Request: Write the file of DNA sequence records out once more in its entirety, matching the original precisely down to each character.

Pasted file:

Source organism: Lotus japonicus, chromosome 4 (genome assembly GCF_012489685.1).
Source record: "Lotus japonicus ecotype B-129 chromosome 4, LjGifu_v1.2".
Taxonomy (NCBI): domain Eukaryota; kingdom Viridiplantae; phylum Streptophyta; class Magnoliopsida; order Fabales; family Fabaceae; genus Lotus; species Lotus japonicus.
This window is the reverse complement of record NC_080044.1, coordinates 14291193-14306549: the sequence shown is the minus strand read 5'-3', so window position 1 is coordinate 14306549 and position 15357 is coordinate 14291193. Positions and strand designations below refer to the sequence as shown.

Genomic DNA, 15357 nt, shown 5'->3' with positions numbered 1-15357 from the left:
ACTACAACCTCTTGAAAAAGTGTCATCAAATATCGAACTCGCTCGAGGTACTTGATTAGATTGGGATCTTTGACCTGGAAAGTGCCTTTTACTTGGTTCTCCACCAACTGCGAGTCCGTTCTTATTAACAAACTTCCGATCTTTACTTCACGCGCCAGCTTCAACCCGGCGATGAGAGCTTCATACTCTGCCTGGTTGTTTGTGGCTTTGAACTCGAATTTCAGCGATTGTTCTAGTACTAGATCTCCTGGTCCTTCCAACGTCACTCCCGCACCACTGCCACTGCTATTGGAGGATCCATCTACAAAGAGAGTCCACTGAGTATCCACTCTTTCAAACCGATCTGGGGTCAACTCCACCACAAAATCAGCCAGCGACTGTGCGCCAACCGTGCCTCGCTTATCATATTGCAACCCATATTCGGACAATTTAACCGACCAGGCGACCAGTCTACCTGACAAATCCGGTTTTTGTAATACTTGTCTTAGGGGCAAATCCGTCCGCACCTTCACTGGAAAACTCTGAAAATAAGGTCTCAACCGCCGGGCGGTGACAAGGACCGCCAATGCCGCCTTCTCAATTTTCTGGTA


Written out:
Source organism: Lotus japonicus, chromosome 4 (genome assembly GCF_012489685.1).
Source record: "Lotus japonicus ecotype B-129 chromosome 4, LjGifu_v1.2".
Taxonomy (NCBI): domain Eukaryota; kingdom Viridiplantae; phylum Streptophyta; class Magnoliopsida; order Fabales; family Fabaceae; genus Lotus; species Lotus japonicus.
This window is the reverse complement of record NC_080044.1, coordinates 14291193-14306549: the sequence shown is the minus strand read 5'-3', so window position 1 is coordinate 14306549 and position 15357 is coordinate 14291193. Positions and strand designations below refer to the sequence as shown.

Genomic DNA, 15357 nt, shown 5'->3' with positions numbered 1-15357 from the left:
ACTACAACCTCTTGAAAAAGTGTCATCAAATATCGAACTCGCTCGAGGTACTTGATTAGATTGGGATCTTTGACCTGGAAAGTGCCTTTTACTTGGTTCTCCACCAACTGCGAGTCCGTTCTTATTAACAAACTTCCGATCTTTACTTCACGCGCCAGCTTCAACCCGGCGATGAGAGCTTCATACTCTGCCTGGTTGTTTGTGGCTTTGAACTCGAATTTCAGCGATTGTTCTAGTACTAGATCTCCTGGTCCTTCCAACGTCACTCCCGCACCACTGCCACTGCTATTGGAGGATCCATCTACAAAGAGAGTCCACTGAGTATCCACTCTTTCAAACCGATCTGGGGTCAACTCCACCACAAAATCAGCCAGCGACTGTGCGCCAACCGTGCCTCGCTTATCATATTGCAACCCATATTCGGACAATTTAACCGACCAGGCGACCAGTCTACCTGACAAATCCGGTTTTTGTAATACTTGTCTTAGGGGCAAATCCGTCCGCACCTTCACTGGAAAACTCTGAAAATAAGGTCTCAACCGCCGGGCGGTGACAAGGACCGCCAATGCCGCCTTCTCAATTTTCTGGTA